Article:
While cross country skiing is an individual sport, it has been anything but that for me. I have accomplished the steps I have because I have found a way to surround myself in dedication and determination. I have never feared having the same goal as the girl training beside me, but have used and contributed to the power of the determination we have together. I am incredibly lucky that I have been able to bond together with a team made up of incredible men and woman. Through the highs and lows, they have become my family and my support system!
Looking Towards The Future.
As I close the chapter to professional ski racing, I feel I am not even halfway through this book called “skiing”. In the early chapters, I learned what it meant to love to slide on snow. In the past chapters, I have learned what it meant to chase being the best in the world. As I look forward now, I have more love for this sport than ever. I am incredibly excited to spend some more time in this place I call “home”. After spending all but six weeks here this winter, I learned for the first time how incredible the skiing is around Anchorage. While I have new goals set on becoming a Certified Public Accountant, starting a family, and contributing to this amazing community that has given me wings- skiing will remain a core of the person I will become. I look forward to seeing what this new chapter will look like, but I hope it entails sharing some kilometers with the incredible people of Alaska that have supported me, lifted me, and cheered for me. As such, I am excited to add some part time coaching with APU Nordic Ski Center to compliment my summer transition to the accounting world. One of my favorite pieces of being part of a team for the past ten years has been the power of mentorship. I was mentored by some incredible people, and as I shift into my new world of accounting, I continue to rely on some great mentors. Success is never achieved alone. I look forward to taking some time to pass the baton to the younger generation. A little extra belief, encouragement, and excitement goes a long ways!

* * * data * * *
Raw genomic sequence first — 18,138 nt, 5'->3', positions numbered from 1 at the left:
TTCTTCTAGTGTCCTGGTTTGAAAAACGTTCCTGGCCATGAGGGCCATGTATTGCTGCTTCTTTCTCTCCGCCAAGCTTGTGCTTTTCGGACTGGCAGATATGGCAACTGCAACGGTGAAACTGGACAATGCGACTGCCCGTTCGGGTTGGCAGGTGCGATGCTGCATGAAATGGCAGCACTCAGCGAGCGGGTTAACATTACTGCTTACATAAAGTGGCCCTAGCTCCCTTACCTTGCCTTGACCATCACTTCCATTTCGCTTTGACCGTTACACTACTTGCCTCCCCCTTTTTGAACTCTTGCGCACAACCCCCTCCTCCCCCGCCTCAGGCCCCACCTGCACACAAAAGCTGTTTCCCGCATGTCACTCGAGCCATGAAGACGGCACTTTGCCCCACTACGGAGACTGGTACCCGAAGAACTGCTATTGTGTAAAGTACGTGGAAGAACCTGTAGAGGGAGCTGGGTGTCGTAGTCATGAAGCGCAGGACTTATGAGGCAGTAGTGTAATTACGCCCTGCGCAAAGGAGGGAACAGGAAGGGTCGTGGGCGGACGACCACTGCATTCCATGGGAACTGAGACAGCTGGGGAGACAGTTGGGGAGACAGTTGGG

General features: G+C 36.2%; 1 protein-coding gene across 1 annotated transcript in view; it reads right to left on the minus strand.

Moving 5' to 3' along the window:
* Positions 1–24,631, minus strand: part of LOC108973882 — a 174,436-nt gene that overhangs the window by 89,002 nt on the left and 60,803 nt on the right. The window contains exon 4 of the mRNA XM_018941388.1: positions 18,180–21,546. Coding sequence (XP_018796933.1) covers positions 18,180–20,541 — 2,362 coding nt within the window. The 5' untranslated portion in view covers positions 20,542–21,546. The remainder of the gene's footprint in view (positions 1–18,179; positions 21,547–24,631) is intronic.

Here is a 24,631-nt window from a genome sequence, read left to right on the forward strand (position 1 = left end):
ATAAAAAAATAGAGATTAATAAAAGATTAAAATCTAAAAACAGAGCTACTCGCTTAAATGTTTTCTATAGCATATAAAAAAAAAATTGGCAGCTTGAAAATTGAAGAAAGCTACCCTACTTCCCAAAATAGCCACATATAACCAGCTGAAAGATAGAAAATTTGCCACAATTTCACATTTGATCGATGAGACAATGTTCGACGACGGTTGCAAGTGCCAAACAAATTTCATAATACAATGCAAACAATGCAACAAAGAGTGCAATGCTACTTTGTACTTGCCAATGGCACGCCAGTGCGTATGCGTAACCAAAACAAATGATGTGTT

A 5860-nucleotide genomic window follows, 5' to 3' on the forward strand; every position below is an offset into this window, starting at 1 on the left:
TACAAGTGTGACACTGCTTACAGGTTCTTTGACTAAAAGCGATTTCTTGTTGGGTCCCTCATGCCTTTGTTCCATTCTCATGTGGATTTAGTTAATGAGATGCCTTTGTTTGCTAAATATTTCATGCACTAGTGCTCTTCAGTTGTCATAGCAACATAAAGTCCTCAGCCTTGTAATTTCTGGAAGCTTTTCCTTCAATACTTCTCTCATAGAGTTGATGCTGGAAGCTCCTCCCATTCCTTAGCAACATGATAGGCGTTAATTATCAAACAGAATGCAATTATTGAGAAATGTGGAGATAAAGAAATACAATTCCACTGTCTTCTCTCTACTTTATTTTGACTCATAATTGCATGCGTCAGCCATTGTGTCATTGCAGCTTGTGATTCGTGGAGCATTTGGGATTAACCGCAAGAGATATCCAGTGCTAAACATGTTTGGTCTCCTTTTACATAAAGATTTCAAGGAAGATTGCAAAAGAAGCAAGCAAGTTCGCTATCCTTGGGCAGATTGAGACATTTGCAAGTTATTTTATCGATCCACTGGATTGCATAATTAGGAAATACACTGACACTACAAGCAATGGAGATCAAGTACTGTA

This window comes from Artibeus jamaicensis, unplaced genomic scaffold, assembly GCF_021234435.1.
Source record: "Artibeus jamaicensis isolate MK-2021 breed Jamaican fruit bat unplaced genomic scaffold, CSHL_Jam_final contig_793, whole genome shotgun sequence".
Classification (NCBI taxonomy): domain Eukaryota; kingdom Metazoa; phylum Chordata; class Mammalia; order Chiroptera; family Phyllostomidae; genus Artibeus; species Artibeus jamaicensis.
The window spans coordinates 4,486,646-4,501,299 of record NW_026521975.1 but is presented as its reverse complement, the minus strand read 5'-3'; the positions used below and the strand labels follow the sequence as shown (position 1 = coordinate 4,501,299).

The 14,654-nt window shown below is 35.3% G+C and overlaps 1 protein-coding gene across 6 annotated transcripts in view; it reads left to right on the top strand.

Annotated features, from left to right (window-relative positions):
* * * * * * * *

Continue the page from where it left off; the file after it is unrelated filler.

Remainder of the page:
I look forward now with a combination of so much appreciation, and excitement for what is next. I thank you Alaska, from the bottom of my heart. It has been an honor to represent you!”
-Sadie Maubet Bjornsen
2 Time Olympian, World Championship Racer & U.S. Ski Team Member, APU Nordic Ski Center Coach
- 2017 World Championship Bronze Medalist
- 2014 and 2018 Olympian
- 11- time World Cup Medalist
- 6-time National Champion
- 10 year US National Ski Team Member
- 1 of 2 athletes to win a medal in all events on the World Cup (skate sprint, distance skate, classic sprint, distance classic)
- First US Woman to wear the Yellow bib in Cross Country Skiing
- Best World Cup overall Rank- 6th
- Best World Cup Finish- 2nd
- Best Olympic Finish- 5th
Best World Championship Finish- 3rd